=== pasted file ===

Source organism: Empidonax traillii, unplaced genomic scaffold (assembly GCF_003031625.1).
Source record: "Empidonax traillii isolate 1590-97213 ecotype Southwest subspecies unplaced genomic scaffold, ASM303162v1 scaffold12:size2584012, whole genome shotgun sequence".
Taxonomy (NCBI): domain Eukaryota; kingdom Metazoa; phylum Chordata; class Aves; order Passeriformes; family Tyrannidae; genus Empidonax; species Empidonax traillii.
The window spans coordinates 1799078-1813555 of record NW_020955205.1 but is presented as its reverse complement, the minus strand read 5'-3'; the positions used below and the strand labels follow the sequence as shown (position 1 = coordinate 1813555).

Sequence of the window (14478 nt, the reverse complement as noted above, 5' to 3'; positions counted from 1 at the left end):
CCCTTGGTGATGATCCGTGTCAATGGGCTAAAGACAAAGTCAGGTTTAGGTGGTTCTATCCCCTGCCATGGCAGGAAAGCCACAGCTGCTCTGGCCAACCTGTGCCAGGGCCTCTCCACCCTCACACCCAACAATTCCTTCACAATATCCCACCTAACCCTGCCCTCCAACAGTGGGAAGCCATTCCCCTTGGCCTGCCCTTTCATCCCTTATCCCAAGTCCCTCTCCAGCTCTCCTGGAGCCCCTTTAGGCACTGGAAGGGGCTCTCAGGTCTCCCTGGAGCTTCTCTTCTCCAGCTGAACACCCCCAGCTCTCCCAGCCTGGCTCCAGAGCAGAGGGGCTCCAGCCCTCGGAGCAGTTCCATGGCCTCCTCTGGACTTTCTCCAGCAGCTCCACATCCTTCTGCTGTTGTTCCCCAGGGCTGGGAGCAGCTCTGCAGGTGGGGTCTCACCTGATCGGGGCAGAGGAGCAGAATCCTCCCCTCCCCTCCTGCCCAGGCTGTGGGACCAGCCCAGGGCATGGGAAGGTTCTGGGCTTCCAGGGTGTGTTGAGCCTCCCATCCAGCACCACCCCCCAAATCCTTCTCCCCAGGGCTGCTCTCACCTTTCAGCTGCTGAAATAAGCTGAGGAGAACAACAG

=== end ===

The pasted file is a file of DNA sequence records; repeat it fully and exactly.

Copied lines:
Source organism: Empidonax traillii, unplaced genomic scaffold (assembly GCF_003031625.1).
Source record: "Empidonax traillii isolate 1590-97213 ecotype Southwest subspecies unplaced genomic scaffold, ASM303162v1 scaffold12:size2584012, whole genome shotgun sequence".
Taxonomy (NCBI): domain Eukaryota; kingdom Metazoa; phylum Chordata; class Aves; order Passeriformes; family Tyrannidae; genus Empidonax; species Empidonax traillii.
The window spans coordinates 1799078-1813555 of record NW_020955205.1 but is presented as its reverse complement, the minus strand read 5'-3'; the positions used below and the strand labels follow the sequence as shown (position 1 = coordinate 1813555).

Sequence of the window (14478 nt, the reverse complement as noted above, 5' to 3'; positions counted from 1 at the left end):
CCCTTGGTGATGATCCGTGTCAATGGGCTAAAGACAAAGTCAGGTTTAGGTGGTTCTATCCCCTGCCATGGCAGGAAAGCCACAGCTGCTCTGGCCAACCTGTGCCAGGGCCTCTCCACCCTCACACCCAACAATTCCTTCACAATATCCCACCTAACCCTGCCCTCCAACAGTGGGAAGCCATTCCCCTTGGCCTGCCCTTTCATCCCTTATCCCAAGTCCCTCTCCAGCTCTCCTGGAGCCCCTTTAGGCACTGGAAGGGGCTCTCAGGTCTCCCTGGAGCTTCTCTTCTCCAGCTGAACACCCCCAGCTCTCCCAGCCTGGCTCCAGAGCAGAGGGGCTCCAGCCCTCGGAGCAGTTCCATGGCCTCCTCTGGACTTTCTCCAGCAGCTCCACATCCTTCTGCTGTTGTTCCCCAGGGCTGGGAGCAGCTCTGCAGGTGGGGTCTCACCTGATCGGGGCAGAGGAGCAGAATCCTCCCCTCCCCTCCTGCCCAGGCTGTGGGACCAGCCCAGGGCATGGGAAGGTTCTGGGCTTCCAGGGTGTGTTGAGCCTCCCATCCAGCACCACCCCCCAAATCCTTCTCCCCAGGGCTGCTCTCACCTTTCAGCTGCTGAAATAAGCTGAGGAGAACAACAG